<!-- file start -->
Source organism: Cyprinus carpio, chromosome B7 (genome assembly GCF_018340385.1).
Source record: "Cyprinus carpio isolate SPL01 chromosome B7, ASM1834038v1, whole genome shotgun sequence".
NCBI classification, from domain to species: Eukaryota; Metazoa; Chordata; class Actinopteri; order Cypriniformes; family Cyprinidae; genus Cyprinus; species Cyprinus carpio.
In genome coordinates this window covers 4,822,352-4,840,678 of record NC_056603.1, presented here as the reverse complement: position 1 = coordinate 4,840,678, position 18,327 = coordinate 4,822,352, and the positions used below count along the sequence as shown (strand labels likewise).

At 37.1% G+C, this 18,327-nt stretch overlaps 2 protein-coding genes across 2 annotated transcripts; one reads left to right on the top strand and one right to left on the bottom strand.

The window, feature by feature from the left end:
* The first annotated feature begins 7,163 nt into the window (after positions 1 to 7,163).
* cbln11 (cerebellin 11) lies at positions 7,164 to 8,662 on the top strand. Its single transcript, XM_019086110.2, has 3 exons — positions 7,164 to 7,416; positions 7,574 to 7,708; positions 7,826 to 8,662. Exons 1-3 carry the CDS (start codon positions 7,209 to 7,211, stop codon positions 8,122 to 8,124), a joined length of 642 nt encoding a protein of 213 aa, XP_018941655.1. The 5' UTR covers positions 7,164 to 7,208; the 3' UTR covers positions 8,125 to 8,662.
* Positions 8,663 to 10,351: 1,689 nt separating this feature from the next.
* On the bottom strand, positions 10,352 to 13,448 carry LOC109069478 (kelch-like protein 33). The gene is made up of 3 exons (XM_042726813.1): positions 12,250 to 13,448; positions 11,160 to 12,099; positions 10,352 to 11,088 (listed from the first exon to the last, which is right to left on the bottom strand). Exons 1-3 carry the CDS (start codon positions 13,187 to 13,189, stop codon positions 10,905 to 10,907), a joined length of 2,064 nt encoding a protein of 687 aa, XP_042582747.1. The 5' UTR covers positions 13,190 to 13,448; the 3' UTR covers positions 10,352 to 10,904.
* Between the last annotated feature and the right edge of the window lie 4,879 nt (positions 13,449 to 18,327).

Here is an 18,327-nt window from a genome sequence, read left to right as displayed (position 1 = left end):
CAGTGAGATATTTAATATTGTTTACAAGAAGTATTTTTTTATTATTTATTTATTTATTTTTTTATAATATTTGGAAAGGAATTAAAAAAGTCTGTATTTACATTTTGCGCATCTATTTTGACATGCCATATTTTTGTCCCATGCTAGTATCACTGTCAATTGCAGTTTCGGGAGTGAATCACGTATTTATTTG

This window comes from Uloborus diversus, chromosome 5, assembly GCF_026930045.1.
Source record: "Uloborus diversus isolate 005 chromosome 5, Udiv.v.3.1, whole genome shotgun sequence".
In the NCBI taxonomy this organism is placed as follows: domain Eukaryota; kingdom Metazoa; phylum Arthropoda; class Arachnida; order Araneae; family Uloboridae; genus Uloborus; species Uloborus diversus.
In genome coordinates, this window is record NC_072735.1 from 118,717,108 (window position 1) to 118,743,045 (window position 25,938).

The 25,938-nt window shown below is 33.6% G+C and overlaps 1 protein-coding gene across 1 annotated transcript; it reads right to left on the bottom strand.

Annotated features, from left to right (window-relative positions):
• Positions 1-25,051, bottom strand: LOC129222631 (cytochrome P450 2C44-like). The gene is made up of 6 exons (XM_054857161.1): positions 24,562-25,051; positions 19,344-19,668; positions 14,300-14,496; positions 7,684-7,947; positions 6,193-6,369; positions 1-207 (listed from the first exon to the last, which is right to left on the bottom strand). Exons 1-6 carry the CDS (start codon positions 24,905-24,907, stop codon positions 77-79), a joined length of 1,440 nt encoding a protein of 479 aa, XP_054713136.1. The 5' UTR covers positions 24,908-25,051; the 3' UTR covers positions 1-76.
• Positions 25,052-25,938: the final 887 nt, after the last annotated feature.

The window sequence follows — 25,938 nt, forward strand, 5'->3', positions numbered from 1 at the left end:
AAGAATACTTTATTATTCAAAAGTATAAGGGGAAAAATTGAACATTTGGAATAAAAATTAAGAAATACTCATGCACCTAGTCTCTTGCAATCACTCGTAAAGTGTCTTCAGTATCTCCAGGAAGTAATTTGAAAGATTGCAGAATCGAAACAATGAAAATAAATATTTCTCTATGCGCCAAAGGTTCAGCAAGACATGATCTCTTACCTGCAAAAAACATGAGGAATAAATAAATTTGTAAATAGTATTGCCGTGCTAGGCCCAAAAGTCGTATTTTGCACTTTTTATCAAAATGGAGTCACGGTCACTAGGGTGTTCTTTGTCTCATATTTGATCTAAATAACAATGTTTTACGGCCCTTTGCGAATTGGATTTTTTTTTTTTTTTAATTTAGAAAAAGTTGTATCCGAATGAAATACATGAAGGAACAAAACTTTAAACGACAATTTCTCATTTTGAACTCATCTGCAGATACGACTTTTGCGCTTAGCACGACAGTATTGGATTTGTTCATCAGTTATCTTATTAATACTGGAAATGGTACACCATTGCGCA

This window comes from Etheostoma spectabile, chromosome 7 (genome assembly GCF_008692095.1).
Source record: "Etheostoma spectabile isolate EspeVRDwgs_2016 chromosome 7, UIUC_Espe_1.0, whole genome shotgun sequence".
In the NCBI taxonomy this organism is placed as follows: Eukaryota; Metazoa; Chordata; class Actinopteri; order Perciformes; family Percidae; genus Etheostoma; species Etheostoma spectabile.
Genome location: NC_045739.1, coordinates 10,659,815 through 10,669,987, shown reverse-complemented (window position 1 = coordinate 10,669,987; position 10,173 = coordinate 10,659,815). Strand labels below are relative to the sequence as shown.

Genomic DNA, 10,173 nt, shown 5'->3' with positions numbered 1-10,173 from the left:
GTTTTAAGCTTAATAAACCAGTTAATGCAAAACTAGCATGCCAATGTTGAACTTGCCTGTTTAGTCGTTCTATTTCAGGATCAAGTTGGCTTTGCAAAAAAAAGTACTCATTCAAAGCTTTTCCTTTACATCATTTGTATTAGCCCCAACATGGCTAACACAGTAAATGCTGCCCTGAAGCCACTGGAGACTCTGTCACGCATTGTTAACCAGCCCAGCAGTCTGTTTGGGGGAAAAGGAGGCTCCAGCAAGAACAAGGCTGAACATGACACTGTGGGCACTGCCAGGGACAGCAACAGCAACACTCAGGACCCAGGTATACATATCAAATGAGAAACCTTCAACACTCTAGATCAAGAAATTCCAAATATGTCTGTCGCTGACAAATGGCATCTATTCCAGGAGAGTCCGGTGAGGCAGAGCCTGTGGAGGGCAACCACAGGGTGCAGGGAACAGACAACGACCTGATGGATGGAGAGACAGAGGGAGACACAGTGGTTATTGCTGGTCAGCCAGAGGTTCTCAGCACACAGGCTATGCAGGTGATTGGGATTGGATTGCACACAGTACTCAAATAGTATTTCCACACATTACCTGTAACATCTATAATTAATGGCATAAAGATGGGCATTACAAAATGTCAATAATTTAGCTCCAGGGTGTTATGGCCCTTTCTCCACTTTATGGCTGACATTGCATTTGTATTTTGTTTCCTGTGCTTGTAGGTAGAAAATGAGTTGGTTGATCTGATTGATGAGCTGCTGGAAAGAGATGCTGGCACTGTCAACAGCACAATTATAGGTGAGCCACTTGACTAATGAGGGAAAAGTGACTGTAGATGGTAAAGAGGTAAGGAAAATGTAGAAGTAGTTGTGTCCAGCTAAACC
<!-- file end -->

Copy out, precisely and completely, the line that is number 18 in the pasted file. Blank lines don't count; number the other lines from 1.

The 25,938-nt window shown below is 33.6% G+C and overlaps 1 protein-coding gene across 1 annotated transcript; it reads right to left on the bottom strand.